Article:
Seismic imaging of the Olduvai Basin, Tanzania

Kai Lu, Sherif Hanafy, Ian Stanistreet, Jackson Njau, Kathy Schick, Nicholas Toth, Harald Stollhofen, Gerard T. Schuster

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A 5.6-km-long line of refraction and reflection seismic data spanning the Pliocene-Pleistocene fill of the Olduvai Basin, Tanzania is presented. The line is oriented along a northwest-southeast profile through the position of Olduvai Gorge Coring Project (OGCP) Borehole 2A. Our aims are to (1) delineate the geometry of the basin floor by tracing bedrock topography of the metaquartzitic and gneissic basement, (2) map synsedimentary normal faults and trace individual strata at depth, and (3) provide context for the sequence observed in OGCP cores. Results with refraction tomography and poststack migration show that the maximum basin depth is around 405 m (±25 m) in the deepest portion, which quadruples the thickness of the basin-fill previously known from outcrops. Variations in seismic velocities show the positions of lower density lake claystones and higher density well-cemented sedimentary sequences. The Bed I Basalt lava is a prominent marker in the refraction seismic results. Bottom-most sediments are dated to >2.2 Ma near where Borehole 2A bottoms out at the depth of 245 m. However, the seismic line shows that the basin-fill reaches a maximum stratigraphic thickness of around 380 m deep at Borehole 2A, in the western basin where the subsidence was greatest. This further suggests that potential hominin palaeoenvironments were available and preserved within the basin-fill possibly as far back as around 4 Ma, applying a temporal extrapolation using the average sediment accretion rate.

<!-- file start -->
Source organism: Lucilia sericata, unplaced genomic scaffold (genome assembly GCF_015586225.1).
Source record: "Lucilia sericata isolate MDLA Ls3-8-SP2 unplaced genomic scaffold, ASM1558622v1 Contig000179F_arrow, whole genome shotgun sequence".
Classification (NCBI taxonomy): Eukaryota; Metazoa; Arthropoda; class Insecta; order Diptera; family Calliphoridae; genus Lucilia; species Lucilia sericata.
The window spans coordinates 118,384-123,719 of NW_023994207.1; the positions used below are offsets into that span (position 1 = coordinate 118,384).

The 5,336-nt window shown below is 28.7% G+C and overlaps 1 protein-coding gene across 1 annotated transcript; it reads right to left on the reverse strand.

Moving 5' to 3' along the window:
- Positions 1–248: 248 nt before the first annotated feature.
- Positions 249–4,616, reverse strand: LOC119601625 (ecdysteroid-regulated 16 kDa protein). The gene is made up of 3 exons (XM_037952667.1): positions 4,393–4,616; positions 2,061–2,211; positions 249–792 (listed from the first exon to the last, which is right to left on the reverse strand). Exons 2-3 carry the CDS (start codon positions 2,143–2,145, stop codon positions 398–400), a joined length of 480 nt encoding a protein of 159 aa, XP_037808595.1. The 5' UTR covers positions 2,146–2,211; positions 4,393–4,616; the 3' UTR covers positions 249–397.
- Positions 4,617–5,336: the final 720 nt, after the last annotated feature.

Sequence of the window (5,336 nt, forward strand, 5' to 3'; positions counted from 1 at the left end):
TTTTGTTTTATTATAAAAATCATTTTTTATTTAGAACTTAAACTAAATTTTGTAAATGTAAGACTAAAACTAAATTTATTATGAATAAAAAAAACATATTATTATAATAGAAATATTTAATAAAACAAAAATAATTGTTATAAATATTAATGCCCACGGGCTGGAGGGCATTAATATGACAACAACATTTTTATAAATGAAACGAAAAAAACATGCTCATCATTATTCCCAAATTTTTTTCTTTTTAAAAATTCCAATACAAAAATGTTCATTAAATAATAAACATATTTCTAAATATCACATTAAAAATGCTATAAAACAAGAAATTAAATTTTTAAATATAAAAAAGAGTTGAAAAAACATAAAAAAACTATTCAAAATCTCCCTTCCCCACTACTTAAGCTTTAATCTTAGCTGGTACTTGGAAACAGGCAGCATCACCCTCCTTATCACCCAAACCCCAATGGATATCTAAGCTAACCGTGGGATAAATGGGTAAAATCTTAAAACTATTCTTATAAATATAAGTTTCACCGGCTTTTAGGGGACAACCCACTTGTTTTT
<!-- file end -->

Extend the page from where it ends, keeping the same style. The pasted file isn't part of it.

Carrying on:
Original languageEnglish (US)
Pages (from-to)109246
JournalPalaeogeography, Palaeoclimatology, Palaeoecology
StatePublished - Jun 26 2019

Bibliographical note

KAUST Repository Item: Exported on 2020-10-01
Acknowledged KAUST grant number(s): OCRF-2014-CRG3-2300
Acknowledgements: The geophysical research reported in this publication was supported by funding from King Abdullah University of Science and Technology (KAUST) and grant agreement number OCRF-2014-CRG3-2300. The KAUST Shaheen computing resources were used for computing the seismic images. The authors would like to acknowledge the Tanzanian Commission for Science and Technology (COSTECH), the Department of Antiquities, Ngorongoro Conservation Area Authority (NCAA) for research permits. Financial support for the Olduvai Gorge Coring Project (OGCP) and subsequent analysis was provided by the Stone Age Institute (which was primarily responsible for the planning and logistics of the project), the Charles H. Kaman Charitable Foundation, the Fred Maytag Family Foundation, the Ann and Gordon Getty Foundation, Carl and Marcy Cook, Kay and Frank Woods, the John Templeton Foundation, the Springcreek Foundation, the L.S.B. Leakey Foundation. Additional field and travel expenses were provided to HS by the German Research Foundation DFG (STO 275/9), to JN, IS by the Palaeontological Scientific Trust (PAST), and to LM by the European Research Council (ERC Starting Grants-283366 to de la Torre).


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